This is a reblog of an old post I wrote. At the time I wrote this I was living in the Fort Worth, Tx area. The important aspect isn’t the specific location of the Fire Station, but rather the importance of proper situational awareness both for the general public driving past a fire station (heard the phrase see track think train? How about See Station think Fire Engine) and for the Fire Station crew themselves (rule of thumb – Drivers are NOT paying attention).
I drive by this station fairly frequently and every time I do I have to feel sorry for the firefighters there. I think this has to be (I say this tongue-in-cheek as I have not seen every single station) the worse station to have to try to get out of among the Fort Worth Fire Departments. The picture doesn’t really show it but coming from the direction opposite the way camera is facing there is a curve (as well as a slight downgrade. Just past the view of the camera is a major intersection. In fact, on one occasion I almost witnessed an accident when one came to abrupt stop for red light (just outside station) and the guy behind slams on brakes, narrowly missing the guy in front. Second guy then proceeds to give first guy dirty look as if to say “Why are you stopping” Let’s see… the red light should have been obvious but just in case you were stupid enough to miss that…. HOW ABOUT THE LARGE FIRE ENGINE COMING OUT OF STATION (idiot)… I believe there was another time where one of the engines leaving the station for a call narrowly missed a car that had decided not to heed the warnings of the red light and emerging Fire Truck.
The sad thing is firefighters all over put there lives at risk just trying to get out of the station. I don’t have data but no doubt numerous accidents occur right in front of the station which causes delay in getting help to those who need it as now another unit has to be dispatched to the call (As I understand, anytime I rig is involved in even a minor fender bender they are taken off whatever call they were headed to).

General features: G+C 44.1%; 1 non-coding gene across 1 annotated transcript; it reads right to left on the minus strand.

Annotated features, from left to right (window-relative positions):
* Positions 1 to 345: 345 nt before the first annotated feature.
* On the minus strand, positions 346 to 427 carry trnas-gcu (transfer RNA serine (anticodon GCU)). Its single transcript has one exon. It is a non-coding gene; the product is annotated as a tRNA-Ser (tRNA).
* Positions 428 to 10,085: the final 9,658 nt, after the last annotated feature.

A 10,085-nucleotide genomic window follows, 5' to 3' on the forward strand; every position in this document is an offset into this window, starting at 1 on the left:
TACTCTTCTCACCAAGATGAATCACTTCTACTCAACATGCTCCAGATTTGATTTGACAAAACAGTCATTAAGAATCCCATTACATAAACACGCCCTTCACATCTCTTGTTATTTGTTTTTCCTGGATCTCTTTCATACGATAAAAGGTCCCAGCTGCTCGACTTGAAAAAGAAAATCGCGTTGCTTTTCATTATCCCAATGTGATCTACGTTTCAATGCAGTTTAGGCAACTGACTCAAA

There is a reason for those traffic lights outside of the stations… When they turn red it means there’s a very good chance a firetruck is about to be heading out on a call. But, you shouldn’t just rely on those lights – Sometimes they don’t come on at all as was the case that I witnessed once at a Fire Station in Beaverton, OR.
Here’s the scenario…. Smaller (rescue) truck pulls out to edge of apron (driveway in front of bay doors) with lights and sirens going. Light isn’t working and DOES NOT change to red, therefore traffic just keeps right on going ignoring lights & sirens. Big Daddy (Ladder) truck pulls out to edge of apron…. *EvilGrin* from driver as he blasts air horn… Cars were screeching, no doubt standing on their brakes, trying to stop. Okay some of you will probably think that isn’t funny and that the driver shouldn’t have done that (perhaps not) but the point is those drivers should have been aware of situation around them. The Rescue truck had sounded it’s horn several times in an attempt to get out safely.
The flip side to all this is that Drivers of EVs (Emergency Vehicles) must also, always, be aware of the situation around them right from the get go – this means as soon as you pull out of the station bays (in fact even before – as you step into your rig). It would be nice if there was a guarantee that everyone out there is paying attention and giving proper right-of-way to Emergency Vehicles, but the fact of the matter is many don’t. It is up to you to do your part in being aware and watching out for the other person who may (very likely) not be paying a bit of attention to the fact that you are trying to get on your way to a call. (I’ll give you a few moments of foot-stomping frustration).
The point to all my rambling is that when it comes to driving around Fire Stations (both the main-stream driver & EV driver) – Situational Awareness is important. Let’s all do our part to ensure that the Emergency Vehicle in question gets to the scene safely – with all it’s crew.